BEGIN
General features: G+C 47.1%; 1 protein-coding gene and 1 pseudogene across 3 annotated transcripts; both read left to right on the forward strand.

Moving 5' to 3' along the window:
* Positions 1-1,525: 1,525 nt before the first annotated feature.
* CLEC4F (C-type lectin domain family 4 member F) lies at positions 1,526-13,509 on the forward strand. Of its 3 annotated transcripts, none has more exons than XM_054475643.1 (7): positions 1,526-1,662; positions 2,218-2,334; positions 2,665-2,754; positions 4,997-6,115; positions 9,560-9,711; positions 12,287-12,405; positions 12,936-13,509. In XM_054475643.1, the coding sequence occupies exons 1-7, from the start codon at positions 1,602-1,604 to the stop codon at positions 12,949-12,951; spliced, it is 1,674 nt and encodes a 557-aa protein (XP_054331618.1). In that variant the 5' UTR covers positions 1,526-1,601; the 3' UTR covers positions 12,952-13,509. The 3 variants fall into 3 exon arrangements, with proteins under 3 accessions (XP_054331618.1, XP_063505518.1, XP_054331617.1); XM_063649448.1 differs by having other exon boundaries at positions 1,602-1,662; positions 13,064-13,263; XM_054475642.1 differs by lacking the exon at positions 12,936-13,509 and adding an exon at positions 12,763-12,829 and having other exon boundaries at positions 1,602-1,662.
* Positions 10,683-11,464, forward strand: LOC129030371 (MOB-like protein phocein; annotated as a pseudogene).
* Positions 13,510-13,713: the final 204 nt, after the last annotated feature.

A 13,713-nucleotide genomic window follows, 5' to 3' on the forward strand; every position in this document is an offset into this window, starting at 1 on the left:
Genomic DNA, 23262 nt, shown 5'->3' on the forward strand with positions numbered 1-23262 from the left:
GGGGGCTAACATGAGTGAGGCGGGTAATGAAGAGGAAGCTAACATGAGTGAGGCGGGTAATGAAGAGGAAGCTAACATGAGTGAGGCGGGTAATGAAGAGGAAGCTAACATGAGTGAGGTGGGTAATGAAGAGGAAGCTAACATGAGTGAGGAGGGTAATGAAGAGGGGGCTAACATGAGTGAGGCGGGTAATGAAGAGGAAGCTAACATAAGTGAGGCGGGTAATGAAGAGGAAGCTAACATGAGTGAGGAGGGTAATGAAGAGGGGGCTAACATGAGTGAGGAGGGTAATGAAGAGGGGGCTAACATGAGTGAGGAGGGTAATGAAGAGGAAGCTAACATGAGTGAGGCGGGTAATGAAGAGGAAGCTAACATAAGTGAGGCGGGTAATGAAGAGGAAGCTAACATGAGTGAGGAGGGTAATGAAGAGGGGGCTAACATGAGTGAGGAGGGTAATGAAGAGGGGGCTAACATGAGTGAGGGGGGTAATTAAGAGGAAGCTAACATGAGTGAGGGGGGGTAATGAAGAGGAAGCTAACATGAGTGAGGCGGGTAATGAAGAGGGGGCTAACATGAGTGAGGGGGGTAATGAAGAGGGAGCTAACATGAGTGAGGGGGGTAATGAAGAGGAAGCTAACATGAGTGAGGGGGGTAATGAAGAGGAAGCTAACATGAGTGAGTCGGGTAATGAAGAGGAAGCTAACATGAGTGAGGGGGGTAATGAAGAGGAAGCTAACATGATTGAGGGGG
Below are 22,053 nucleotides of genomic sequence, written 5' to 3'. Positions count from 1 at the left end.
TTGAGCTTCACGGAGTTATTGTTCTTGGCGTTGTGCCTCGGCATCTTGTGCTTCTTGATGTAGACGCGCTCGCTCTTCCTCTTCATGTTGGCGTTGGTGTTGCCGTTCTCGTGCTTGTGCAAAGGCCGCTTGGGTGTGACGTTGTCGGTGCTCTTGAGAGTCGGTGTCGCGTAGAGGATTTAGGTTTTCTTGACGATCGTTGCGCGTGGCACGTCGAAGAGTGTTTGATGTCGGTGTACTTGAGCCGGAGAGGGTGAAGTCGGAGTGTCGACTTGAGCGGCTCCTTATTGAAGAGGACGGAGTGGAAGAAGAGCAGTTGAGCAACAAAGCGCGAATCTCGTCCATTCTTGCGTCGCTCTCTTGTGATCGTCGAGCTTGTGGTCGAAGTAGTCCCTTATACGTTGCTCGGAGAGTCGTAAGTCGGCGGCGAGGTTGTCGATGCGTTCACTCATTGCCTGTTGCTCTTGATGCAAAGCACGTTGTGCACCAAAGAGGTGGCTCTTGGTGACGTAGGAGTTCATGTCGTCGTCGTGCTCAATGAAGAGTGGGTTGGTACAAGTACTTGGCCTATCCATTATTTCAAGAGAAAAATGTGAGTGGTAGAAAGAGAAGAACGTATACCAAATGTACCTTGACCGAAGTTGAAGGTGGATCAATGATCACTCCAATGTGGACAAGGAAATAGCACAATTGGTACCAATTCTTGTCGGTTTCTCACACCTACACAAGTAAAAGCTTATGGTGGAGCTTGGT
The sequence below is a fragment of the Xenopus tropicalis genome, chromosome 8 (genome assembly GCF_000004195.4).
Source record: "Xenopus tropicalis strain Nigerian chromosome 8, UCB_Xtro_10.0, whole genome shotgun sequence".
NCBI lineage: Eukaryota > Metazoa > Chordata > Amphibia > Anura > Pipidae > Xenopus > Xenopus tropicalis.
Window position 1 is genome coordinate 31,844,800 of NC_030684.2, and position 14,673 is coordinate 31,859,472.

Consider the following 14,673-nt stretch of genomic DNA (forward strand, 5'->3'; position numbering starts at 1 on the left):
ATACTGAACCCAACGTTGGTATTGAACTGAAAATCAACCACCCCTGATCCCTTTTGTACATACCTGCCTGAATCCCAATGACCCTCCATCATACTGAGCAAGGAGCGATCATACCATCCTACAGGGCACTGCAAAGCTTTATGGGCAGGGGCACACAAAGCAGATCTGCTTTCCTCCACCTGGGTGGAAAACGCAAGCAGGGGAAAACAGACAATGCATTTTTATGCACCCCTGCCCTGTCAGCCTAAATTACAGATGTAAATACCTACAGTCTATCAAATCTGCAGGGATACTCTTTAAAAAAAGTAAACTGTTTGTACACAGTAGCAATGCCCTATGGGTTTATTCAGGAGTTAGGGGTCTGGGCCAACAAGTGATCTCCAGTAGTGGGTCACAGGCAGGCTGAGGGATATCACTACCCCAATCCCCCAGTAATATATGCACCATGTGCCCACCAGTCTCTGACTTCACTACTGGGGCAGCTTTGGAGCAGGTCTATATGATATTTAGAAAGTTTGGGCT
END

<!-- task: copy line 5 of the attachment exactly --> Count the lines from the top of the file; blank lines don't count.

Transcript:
* Positions 10,683-11,464, forward strand: LOC129030371 (MOB-like protein phocein; annotated as a pseudogene).